Operating income came in at a historical high of $44.0 million in the third quarter, a $52.3 million improvement from a loss of $8.3 million for the year-ago period.

Direct segment contribution income was $17.6 million in Q3 compared to a loss of $8.7 million last year. The $26.3 million improvement was primarily driven by higher gross profit partially offset by increased media spend. Advertising expenses were $8.0 million for the third quarter of 2020 compared to $5.8 million for the comparable 2019 period. The $2.3 million increase was said to be driven by the company’s investment in the launch marketing of its Bowflex VeloCore bikes.

Retail segment contribution income was $23.4 million in Q3 compared to $4.8 million in the prior-year period, primarily driven by higher gross profit and leveraging of fixed costs.

NLS swung to profitability in the quarter posting net income of 33.8 million, or $1.04 per diluted share, compared to last year’s third-quarter loss of $8.8 million, or 30 cents per diluted share.

“It’s notable that we produced these results while fighting through a constant series of operational challenges, including intermittent port closures, inbound shipping delays due to an imbalance of shipping containers in China, outbound shipping constraints imposed by domestic carriers, and launching new products at factories, despite travel restrictions,” said Barr.

Cash was $72 million at quarter-end, $61 million higher than the year-end 2019. Debt of $14 million was flat to year-end, and NLS had $49 million available for borrowing on its Wells Fargo credit facility.

Inventory was down 38 percent to $34 million at quarter-end, compared to $55 million at year-end. The decrease is due to $11 million of inventory being re-classed into the Octane held-for-sale disposal group and the continued heightened demand.

“Even though we have significantly expanded our factory capacity, demand is still outpacing supply,” explained Konold. “To guarantee capacity in our suppliers’ factories, we further increased our PO commitments. At the end of Q3, we had about $227 million of open POs for our Bowflex, Schwinn and Nautilus products. We haven’t seen any indication of waning demand or saturation, and the POs have committed to our perennial best sellers. Should demand slow down, we believe we will still be able to sell through these units just at a slower pace.”

Barr said the company is investing heavily in inventory for the next few quarters. “We have an ambitious goal to no longer be supply-constrained by sometime in Q2 of 2021,” said Barr. “We have increased production across our portfolio for bikes by as much as 5x and for strength products by 2x to 3x,” he outlined later on the call. “We added a second supplier in late September for our incredibly popular SelectTech dumbbells and are working to further increase capacity for kettlebells and our newly launched barbells.” The company sold out of the Bowflex VeloCore bike, which Barr described as “the industry’s first unstationary dual-mode bike that combines leaning technology with digital connectivity.”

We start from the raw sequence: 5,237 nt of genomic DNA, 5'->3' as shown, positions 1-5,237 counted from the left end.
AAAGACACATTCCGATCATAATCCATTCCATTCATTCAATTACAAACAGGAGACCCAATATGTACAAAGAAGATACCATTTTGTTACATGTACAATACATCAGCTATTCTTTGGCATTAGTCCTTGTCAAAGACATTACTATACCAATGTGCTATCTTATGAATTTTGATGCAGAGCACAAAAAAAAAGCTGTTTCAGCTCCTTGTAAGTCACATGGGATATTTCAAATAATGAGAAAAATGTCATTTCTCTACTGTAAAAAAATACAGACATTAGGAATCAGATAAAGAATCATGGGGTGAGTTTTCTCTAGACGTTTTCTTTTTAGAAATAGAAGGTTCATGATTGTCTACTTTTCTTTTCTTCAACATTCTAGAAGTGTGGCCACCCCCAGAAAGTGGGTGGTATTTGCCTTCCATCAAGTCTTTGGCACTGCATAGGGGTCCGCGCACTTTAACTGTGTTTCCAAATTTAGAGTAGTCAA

In closing, Barr walked analysts through the progression over the last year. “The past four quarters have been a real journey for our company,” he began. “We endured a devastating 2019 and lost 22 percent of our revenue base, resulting in a 13 percent cut of our workforce. Morale was low, but people could see a change on the horizon. A moderate change in the trajectory of our business began at the end of Q4 as we rolled out new products, hired key members of our executive team, began to take action against the root causes of the company’s decline, and focused on personalized connected fitness. Q1 was shaping up to be a good quarter and then COVID hit, and it turned into be a great quarter. We had our first top-line growth since 2018 and began selling out of product, with the team quickly responding to meet the surge in demand. What started out as a temporary surge, became longer-term in Q2 and was a historical blockbuster quarter for the company. All channels delivered historic results. We sustained that performance and response which led to Q3 being our most profitable quarter in history.”

Photos courtesy Nautilus